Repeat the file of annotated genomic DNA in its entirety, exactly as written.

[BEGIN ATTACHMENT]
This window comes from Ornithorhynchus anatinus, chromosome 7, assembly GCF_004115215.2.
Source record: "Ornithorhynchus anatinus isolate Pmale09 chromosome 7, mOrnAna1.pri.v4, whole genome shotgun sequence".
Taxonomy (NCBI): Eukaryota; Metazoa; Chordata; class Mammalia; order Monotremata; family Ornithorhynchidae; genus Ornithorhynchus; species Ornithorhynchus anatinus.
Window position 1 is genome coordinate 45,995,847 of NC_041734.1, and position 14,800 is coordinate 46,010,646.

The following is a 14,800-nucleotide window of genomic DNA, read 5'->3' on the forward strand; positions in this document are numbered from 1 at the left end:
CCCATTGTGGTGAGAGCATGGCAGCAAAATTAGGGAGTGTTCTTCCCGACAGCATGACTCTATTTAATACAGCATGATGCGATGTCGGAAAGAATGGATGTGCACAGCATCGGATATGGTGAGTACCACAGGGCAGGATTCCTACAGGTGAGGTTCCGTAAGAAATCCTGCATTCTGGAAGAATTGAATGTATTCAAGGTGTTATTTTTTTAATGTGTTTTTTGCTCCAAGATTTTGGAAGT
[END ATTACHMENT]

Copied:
This window comes from Ornithorhynchus anatinus, chromosome 7, assembly GCF_004115215.2.
Source record: "Ornithorhynchus anatinus isolate Pmale09 chromosome 7, mOrnAna1.pri.v4, whole genome shotgun sequence".
Taxonomy (NCBI): Eukaryota; Metazoa; Chordata; class Mammalia; order Monotremata; family Ornithorhynchidae; genus Ornithorhynchus; species Ornithorhynchus anatinus.
Window position 1 is genome coordinate 45,995,847 of NC_041734.1, and position 14,800 is coordinate 46,010,646.

The following is a 14,800-nucleotide window of genomic DNA, read 5'->3' on the forward strand; positions in this document are numbered from 1 at the left end:
CCCATTGTGGTGAGAGCATGGCAGCAAAATTAGGGAGTGTTCTTCCCGACAGCATGACTCTATTTAATACAGCATGATGCGATGTCGGAAAGAATGGATGTGCACAGCATCGGATATGGTGAGTACCACAGGGCAGGATTCCTACAGGTGAGGTTCCGTAAGAAATCCTGCATTCTGGAAGAATTGAATGTATTCAAGGTGTTATTTTTTTAATGTGTTTTTTGCTCCAAGATTTTGGAAGT